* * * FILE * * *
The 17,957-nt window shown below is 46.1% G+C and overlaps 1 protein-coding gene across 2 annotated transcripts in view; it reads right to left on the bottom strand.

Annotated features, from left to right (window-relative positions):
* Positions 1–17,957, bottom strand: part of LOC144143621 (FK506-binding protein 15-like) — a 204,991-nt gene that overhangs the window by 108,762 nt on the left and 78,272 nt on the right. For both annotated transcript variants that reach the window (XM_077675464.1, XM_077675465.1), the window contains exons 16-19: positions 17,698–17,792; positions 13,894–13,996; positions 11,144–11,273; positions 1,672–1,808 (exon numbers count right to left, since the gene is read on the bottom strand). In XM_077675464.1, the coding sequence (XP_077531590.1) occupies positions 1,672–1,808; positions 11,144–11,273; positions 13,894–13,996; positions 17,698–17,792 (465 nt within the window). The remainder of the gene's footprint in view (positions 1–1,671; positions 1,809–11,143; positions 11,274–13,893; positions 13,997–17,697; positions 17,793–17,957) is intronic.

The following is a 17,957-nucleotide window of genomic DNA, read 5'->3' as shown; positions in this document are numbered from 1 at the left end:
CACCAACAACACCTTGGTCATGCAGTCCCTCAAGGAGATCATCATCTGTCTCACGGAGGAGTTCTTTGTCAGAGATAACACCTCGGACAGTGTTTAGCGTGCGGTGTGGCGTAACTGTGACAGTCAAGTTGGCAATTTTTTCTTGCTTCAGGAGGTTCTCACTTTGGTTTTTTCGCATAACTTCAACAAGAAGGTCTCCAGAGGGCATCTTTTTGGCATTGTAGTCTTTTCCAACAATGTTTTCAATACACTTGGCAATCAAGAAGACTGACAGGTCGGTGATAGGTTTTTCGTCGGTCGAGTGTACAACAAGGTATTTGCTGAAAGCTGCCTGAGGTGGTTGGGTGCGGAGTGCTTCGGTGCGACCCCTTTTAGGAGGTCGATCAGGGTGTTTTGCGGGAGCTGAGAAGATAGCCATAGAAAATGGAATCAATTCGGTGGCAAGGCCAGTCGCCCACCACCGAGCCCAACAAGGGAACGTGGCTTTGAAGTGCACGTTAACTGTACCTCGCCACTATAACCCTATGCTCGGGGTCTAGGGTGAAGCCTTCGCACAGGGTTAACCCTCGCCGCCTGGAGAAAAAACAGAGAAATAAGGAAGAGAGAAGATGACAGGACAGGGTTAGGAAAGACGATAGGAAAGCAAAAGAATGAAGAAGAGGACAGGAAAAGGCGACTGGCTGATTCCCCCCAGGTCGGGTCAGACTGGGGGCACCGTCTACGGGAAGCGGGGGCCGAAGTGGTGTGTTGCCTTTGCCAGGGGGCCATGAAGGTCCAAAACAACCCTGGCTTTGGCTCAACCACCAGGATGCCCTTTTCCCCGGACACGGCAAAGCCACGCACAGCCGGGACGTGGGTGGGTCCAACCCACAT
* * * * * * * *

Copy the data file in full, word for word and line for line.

The 17,957-nt window shown below is 46.1% G+C and overlaps 1 protein-coding gene across 2 annotated transcripts in view; it reads right to left on the bottom strand.

Annotated features, from left to right (window-relative positions):
* Positions 1–17,957, bottom strand: part of LOC144143621 (FK506-binding protein 15-like) — a 204,991-nt gene that overhangs the window by 108,762 nt on the left and 78,272 nt on the right. For both annotated transcript variants that reach the window (XM_077675464.1, XM_077675465.1), the window contains exons 16-19: positions 17,698–17,792; positions 13,894–13,996; positions 11,144–11,273; positions 1,672–1,808 (exon numbers count right to left, since the gene is read on the bottom strand). In XM_077675464.1, the coding sequence (XP_077531590.1) occupies positions 1,672–1,808; positions 11,144–11,273; positions 13,894–13,996; positions 17,698–17,792 (465 nt within the window). The remainder of the gene's footprint in view (positions 1–1,671; positions 1,809–11,143; positions 11,274–13,893; positions 13,997–17,697; positions 17,793–17,957) is intronic.

The following is a 17,957-nucleotide window of genomic DNA, read 5'->3' as shown; positions in this document are numbered from 1 at the left end:
CACCAACAACACCTTGGTCATGCAGTCCCTCAAGGAGATCATCATCTGTCTCACGGAGGAGTTCTTTGTCAGAGATAACACCTCGGACAGTGTTTAGCGTGCGGTGTGGCGTAACTGTGACAGTCAAGTTGGCAATTTTTTCTTGCTTCAGGAGGTTCTCACTTTGGTTTTTTCGCATAACTTCAACAAGAAGGTCTCCAGAGGGCATCTTTTTGGCATTGTAGTCTTTTCCAACAATGTTTTCAATACACTTGGCAATCAAGAAGACTGACAGGTCGGTGATAGGTTTTTCGTCGGTCGAGTGTACAACAAGGTATTTGCTGAAAGCTGCCTGAGGTGGTTGGGTGCGGAGTGCTTCGGTGCGACCCCTTTTAGGAGGTCGATCAGGGTGTTTTGCGGGAGCTGAGAAGATAGCCATAGAAAATGGAATCAATTCGGTGGCAAGGCCAGTCGCCCACCACCGAGCCCAACAAGGGAACGTGGCTTTGAAGTGCACGTTAACTGTACCTCGCCACTATAACCCTATGCTCGGGGTCTAGGGTGAAGCCTTCGCACAGGGTTAACCCTCGCCGCCTGGAGAAAAAACAGAGAAATAAGGAAGAGAGAAGATGACAGGACAGGGTTAGGAAAGACGATAGGAAAGCAAAAGAATGAAGAAGAGGACAGGAAAAGGCGACTGGCTGATTCCCCCCAGGTCGGGTCAGACTGGGGGCACCGTCTACGGGAAGCGGGGGCCGAAGTGGTGTGTTGCCTTTGCCAGGGGGCCATGAAGGTCCAAAACAACCCTGGCTTTGGCTCAACCACCAGGATGCCCTTTTCCCCGGACACGGCAAAGCCACGCACAGCCGGGACGTGGGTGGGTCCAACCCACAT